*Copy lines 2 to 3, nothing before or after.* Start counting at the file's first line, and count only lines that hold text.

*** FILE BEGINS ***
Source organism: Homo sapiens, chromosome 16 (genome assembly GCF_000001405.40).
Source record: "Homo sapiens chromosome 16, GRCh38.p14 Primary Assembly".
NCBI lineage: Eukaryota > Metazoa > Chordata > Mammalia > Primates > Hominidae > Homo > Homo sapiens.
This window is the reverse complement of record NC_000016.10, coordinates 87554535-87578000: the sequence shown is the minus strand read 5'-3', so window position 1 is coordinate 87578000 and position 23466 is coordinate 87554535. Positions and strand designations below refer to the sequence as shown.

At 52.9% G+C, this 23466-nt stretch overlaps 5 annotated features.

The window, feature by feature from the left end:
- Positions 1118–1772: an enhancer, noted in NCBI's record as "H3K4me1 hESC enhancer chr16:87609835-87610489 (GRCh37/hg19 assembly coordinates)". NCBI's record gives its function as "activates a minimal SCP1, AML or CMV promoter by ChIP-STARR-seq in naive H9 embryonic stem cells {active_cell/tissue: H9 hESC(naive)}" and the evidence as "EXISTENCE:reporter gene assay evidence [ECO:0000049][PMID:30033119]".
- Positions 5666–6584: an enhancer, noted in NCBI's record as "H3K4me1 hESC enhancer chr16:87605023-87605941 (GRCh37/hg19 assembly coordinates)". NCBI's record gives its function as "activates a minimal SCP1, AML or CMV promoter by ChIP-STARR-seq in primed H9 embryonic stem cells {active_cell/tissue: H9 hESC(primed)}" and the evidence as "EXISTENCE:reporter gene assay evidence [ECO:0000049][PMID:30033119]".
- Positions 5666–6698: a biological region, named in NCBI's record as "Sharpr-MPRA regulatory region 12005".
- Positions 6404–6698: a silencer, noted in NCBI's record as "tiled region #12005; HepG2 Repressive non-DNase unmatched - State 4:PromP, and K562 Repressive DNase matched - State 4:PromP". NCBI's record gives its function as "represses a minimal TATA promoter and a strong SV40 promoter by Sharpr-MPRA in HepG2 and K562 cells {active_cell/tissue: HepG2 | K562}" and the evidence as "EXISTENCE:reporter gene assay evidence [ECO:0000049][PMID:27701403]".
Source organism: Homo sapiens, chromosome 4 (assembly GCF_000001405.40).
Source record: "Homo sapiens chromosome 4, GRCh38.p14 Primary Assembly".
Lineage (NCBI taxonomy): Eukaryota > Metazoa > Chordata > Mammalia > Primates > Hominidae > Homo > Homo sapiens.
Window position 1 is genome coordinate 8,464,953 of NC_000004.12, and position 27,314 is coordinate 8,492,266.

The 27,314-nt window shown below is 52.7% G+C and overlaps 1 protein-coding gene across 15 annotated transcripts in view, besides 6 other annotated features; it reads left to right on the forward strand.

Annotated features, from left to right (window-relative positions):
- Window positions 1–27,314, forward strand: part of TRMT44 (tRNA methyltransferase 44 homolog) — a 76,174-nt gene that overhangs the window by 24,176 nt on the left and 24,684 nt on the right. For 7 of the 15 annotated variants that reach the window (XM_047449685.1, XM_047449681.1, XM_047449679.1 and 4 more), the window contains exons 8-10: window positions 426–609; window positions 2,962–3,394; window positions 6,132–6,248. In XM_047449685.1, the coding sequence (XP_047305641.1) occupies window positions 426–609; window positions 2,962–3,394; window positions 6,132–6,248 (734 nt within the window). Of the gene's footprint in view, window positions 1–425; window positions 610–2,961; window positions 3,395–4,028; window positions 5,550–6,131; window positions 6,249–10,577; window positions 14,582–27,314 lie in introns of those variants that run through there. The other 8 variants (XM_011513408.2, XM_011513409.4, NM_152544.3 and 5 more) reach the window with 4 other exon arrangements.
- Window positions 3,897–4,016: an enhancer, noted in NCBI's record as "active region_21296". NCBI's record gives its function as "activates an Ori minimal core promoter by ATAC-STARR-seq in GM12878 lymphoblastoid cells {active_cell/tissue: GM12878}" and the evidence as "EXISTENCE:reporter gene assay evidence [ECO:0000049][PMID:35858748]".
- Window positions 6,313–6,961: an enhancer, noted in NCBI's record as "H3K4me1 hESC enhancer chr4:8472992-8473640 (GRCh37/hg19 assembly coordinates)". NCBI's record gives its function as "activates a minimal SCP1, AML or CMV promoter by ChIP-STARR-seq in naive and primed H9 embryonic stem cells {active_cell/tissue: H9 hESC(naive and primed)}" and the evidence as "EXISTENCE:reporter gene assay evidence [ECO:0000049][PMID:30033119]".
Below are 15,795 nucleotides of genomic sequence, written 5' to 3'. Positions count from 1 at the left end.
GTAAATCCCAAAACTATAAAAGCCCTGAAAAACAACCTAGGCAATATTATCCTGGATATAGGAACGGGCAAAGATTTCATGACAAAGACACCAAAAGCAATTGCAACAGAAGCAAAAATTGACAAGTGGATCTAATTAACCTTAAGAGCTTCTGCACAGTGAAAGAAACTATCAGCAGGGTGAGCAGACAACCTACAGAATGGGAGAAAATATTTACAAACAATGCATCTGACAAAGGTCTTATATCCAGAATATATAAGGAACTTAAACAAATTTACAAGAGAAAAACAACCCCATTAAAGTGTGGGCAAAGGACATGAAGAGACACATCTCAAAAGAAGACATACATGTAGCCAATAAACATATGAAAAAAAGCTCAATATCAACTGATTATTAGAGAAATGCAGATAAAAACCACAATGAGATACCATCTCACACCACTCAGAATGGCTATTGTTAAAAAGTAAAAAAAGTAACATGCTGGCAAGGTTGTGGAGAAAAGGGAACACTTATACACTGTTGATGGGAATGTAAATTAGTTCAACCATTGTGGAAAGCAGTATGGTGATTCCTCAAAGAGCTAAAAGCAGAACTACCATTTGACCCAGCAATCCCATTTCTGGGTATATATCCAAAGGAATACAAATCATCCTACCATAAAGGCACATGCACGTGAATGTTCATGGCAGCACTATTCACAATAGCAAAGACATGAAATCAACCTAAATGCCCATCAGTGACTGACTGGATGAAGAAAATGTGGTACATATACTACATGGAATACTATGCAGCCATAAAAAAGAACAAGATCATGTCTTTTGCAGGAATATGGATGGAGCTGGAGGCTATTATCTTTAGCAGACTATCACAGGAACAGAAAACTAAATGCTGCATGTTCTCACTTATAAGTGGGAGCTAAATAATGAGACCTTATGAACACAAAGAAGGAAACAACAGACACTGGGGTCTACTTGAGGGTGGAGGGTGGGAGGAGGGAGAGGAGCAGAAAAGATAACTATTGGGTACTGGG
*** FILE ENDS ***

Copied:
Source record: "Homo sapiens chromosome 16, GRCh38.p14 Primary Assembly".
NCBI lineage: Eukaryota > Metazoa > Chordata > Mammalia > Primates > Hominidae > Homo > Homo sapiens.